On Memorial Day, President Biden lay a tribute at the Tomb of the Unknown Soldier and spoke at Arlington National Cemetery, emphasizing the “holy tradition” of commemorating those who died in battle while serving the United States.
Biden said that presently, as a nation, they undertook a sacred ritual to reflect and remember. Because if they ignore the lives of each of those silent markers reflect — mothers, fathers, siblings, spouses, children — if they fail to notice what they have sacrificed, what they made so that the nation might survive, strong, free, and united, then we forget who they are.
He subsequently said that they reaffirmed their holy commitment on this day. It’s a straightforward promise. To keep in mind. He added that memorial day is always a day where sadness and pride are blended together.
During the wreath-laying ceremony at Arlington National Cemetery, Vice President Harris, Defense Secretary Lloyd Austin, and Chairman of the Joint Chiefs of Staff Mark Milley joined Biden. Before Biden, both Milley and Austin spoke.
Biden emphasized the significance of democracy throughout his remarks, citing Russia’s attack on Ukraine, which has been continuing for more than three months.
“We renew our holy commitment today.” It’s a straightforward promise. To keep in mind. To keep in mind. He subsequently said, “Memorial Day is always a day where sadness and pride are blended together.”
“We see so plainly all that’s at stake right now, when Russia is waging another aggressive war to suffocate the independence, democracy, and basic culture and identity of neighboring Ukraine,” Biden said.
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“There has never been a time when liberty was free.” Championing democracy has always been necessary. Ukraine and its citizens have been on the front lines of the ongoing war for liberty and democracy today, battling to rescue their country.
However, their struggle is part of a greater struggle that connects all mankind, a struggle in which many of the patriots whose ultimate rest is here on these sacred grounds took part. A struggle between democracy and authoritarianism, liberty and repression, and the desires and ambitions of a few will eternally want to control the lives and rights of many. “It’s a fight for fundamental democratic ideals,” he added.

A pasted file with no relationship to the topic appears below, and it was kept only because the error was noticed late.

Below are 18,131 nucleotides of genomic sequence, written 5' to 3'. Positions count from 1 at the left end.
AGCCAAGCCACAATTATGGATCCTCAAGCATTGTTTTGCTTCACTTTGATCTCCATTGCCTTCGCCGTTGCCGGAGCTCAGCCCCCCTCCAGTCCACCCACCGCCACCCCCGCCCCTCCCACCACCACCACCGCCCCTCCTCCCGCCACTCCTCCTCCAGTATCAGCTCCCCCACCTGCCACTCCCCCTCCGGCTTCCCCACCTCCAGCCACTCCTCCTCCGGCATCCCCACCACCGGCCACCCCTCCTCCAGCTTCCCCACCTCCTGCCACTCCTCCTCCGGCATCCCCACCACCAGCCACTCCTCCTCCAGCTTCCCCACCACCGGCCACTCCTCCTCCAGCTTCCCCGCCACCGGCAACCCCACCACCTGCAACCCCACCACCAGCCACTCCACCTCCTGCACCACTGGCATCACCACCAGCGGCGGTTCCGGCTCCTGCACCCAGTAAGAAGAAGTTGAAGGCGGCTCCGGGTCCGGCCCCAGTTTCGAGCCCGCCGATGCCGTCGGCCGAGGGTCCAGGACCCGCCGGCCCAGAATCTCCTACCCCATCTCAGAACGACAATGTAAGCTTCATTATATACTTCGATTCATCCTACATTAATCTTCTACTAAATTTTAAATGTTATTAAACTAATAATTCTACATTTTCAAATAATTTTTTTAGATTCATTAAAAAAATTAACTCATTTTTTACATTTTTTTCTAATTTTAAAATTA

Biden observed Memorial Day for the second time as president on Monday. The day also marked the seven-year anniversary of his son’s death, Beau Biden. The young Biden, who served in the Delaware Army National Guard as a major, died from cancer in 2015. He was stationed in Iraq.
On Monday, the president, first lady Jill Biden, and members of the family made a visit to Beau Biden’s burial in Delaware.
During his speech at Arlington National Cemetery, President Biden recalled his son’s death.
“I understand this service has reopened that black hole in the core of your heart that just drags you in and suffocates you if your loved one is missing or unaccounted for.” “I said — our son Major Beau Biden took his last breath at Walter Reed 7 years ago today,” the president remarked.
“He didn’t die in the line of duty; he was diagnosed with cancer after returning from Iraq.” Cancer was a horrible disease that took us away from him and took him away from us. However, I have always had the impression that I see him on Memorial Day.
Not as he was the last time I held his hand, but as a second lieutenant, when I put bars on him. “I imagine him embracing all the Gold Star families down at the Delaware Memorial Bridge with me,” he later added. Biden stressed the purpose that soldiers believe in when they go into battle, as well as the critical role that military families play.
“They made a conscious decision to live a life with meaning. They were on a job. Above all, they trusted in their country, in honor, and in duty. We are still absolutely free due to their bravery. They kept the light and the flame of freedom blazing, and we live by it. So, no matter how much time since we lost them, a part of them is still with us,” Biden remarked.
“This thankful country owes you, as well as that member you lost, to every Gold Star family, to every surviving, close relative, and caretaker,” Biden later added. “We will never be able to repay the sacrifice.” But we shall never give up. We’ll never forget our responsibility to remember. They bought our freedom with their life. As a result, we must always follow in their footsteps in our life.”
Austin paid tribute to the more than 2,400 service members who died in the United States’ war in Afghanistan, which concluded in August when all American forces were withdrawn from the nation.
The United States’ nearly 20-year military presence in Afghanistan came to an end when 13 troops were killed in a suicide explosion at a door at Kabul’s Hamid Karzai International Airport.
“America’s greatest battle has come to an end in the year since we last assembled on this mournful day. “We mourn the 2,461 American service soldiers and personnel who died in Afghanistan today,” Austin added.
“And we commemorate all those who are still suffering from the scars of that war, both physical and mental.” “We carry them in our hearts, alongside the patriots who have given their lives to defend us all down the generations,” he continued.
Biden ended his speech with a passionate defense of democracy, emphasizing that, while flawed, it is worth fighting for.
“Today, we recall and proclaim that liberty is worth the cost. Democracy is not without flaws. It was never going to be flawless. It is, nonetheless, worth fighting for. “Worth sacrificing for if necessary,” he said.